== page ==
Looking at the front, Samsung has included a 3.7-megapixel selfie camera with very wide, f/1.9 lens. Since this is the selfie age and all, the front snapper comes with a few tricks up its sleeve – like the ability to take a photo by just putting your finger on top of the rear camera's lens and then removing it to snap, or, the addition of selfie panoramas.

Sensors, monitors, the whole shebang!

Like the Galaxy S5, the Note 4 is also equipped with a fingerprint scanner that Samsung claims has been improved over the implementation found in the former. That's some great news, seeing as we generally disliked having to depend on its mercy when using it on the GS5. On a similar note, the heart rate monitor that debuted with the S5 is also present here, though we're not sure why that is. After all, a free app off the Play Store has, in our experience, been a pretty solid alternative.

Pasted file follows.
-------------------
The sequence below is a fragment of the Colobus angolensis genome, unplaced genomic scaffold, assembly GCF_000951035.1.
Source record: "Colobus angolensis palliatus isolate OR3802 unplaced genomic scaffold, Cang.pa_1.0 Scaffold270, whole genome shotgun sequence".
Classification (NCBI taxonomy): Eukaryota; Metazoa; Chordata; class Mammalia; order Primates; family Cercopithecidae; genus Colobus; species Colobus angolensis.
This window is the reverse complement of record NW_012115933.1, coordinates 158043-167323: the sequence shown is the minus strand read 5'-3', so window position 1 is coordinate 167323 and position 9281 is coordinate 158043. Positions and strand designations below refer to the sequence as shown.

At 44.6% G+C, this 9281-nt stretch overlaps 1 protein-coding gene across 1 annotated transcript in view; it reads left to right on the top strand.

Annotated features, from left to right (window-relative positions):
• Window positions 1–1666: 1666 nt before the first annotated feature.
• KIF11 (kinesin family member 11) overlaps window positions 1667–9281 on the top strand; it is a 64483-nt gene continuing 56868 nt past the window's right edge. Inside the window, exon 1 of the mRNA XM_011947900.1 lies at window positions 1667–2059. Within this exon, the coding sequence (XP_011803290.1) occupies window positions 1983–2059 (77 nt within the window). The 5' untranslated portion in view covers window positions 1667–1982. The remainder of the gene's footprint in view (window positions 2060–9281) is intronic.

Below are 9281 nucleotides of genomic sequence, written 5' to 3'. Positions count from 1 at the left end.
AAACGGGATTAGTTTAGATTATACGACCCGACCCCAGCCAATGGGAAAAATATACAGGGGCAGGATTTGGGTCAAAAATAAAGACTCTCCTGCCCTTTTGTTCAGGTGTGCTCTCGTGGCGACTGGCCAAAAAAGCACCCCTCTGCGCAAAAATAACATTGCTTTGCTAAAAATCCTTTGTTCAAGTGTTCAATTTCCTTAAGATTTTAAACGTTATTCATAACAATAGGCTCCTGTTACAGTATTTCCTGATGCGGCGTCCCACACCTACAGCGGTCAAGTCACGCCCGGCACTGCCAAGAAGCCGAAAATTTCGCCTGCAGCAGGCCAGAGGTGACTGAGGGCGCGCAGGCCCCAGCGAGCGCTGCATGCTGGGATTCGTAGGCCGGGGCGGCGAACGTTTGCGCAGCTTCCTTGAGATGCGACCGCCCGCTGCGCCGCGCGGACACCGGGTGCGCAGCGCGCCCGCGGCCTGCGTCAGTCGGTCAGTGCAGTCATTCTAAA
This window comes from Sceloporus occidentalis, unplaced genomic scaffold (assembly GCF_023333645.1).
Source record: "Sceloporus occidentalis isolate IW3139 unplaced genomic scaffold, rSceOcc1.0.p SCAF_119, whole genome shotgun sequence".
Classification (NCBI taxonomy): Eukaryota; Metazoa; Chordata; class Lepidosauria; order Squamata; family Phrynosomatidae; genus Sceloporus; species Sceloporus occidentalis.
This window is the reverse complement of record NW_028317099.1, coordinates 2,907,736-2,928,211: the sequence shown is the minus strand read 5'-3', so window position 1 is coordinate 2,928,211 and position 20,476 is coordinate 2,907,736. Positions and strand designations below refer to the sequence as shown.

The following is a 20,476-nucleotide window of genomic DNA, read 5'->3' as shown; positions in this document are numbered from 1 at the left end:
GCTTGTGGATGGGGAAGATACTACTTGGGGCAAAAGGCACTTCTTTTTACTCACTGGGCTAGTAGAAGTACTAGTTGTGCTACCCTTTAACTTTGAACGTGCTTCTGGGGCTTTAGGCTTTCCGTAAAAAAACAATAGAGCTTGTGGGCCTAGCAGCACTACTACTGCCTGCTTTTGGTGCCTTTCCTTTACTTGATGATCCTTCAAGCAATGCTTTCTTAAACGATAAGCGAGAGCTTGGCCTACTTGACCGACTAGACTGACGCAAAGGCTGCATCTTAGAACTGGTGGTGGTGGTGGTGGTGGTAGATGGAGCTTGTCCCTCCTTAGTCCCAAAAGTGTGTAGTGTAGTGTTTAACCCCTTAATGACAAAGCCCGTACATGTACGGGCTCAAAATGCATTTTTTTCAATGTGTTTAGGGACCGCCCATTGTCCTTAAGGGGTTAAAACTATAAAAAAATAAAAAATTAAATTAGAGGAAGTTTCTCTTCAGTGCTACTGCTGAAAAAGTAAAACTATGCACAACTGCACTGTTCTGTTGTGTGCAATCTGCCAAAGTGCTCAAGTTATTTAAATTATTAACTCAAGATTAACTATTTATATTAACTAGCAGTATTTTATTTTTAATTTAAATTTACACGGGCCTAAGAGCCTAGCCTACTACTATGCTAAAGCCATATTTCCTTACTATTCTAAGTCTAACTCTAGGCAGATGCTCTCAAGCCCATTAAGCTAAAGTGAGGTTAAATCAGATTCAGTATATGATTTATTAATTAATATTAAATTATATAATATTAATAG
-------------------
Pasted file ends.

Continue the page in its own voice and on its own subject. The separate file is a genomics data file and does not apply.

What's new with the Note 4, however, is the inclusion of the oft-rumored, and completely novel UV sensor. What's more, certain markets will apparently also see a model with an SpO2 sensor that can measure the oxygen saturation in your blood. Right now, we don't know exactly how that one will work, as you'll likely need external accessories to do that, and Samsung was completely mum about it during its presentation.

Price and release date

The Samsung Galaxy Note 4 is headed for an October release, and the typical carrier $299 price tag with a 2-year commitment is quite likely, at least judging from the way the company priced the Note 3. As for pricing off contract, the Note 4 will probably cost you about $750 stateside.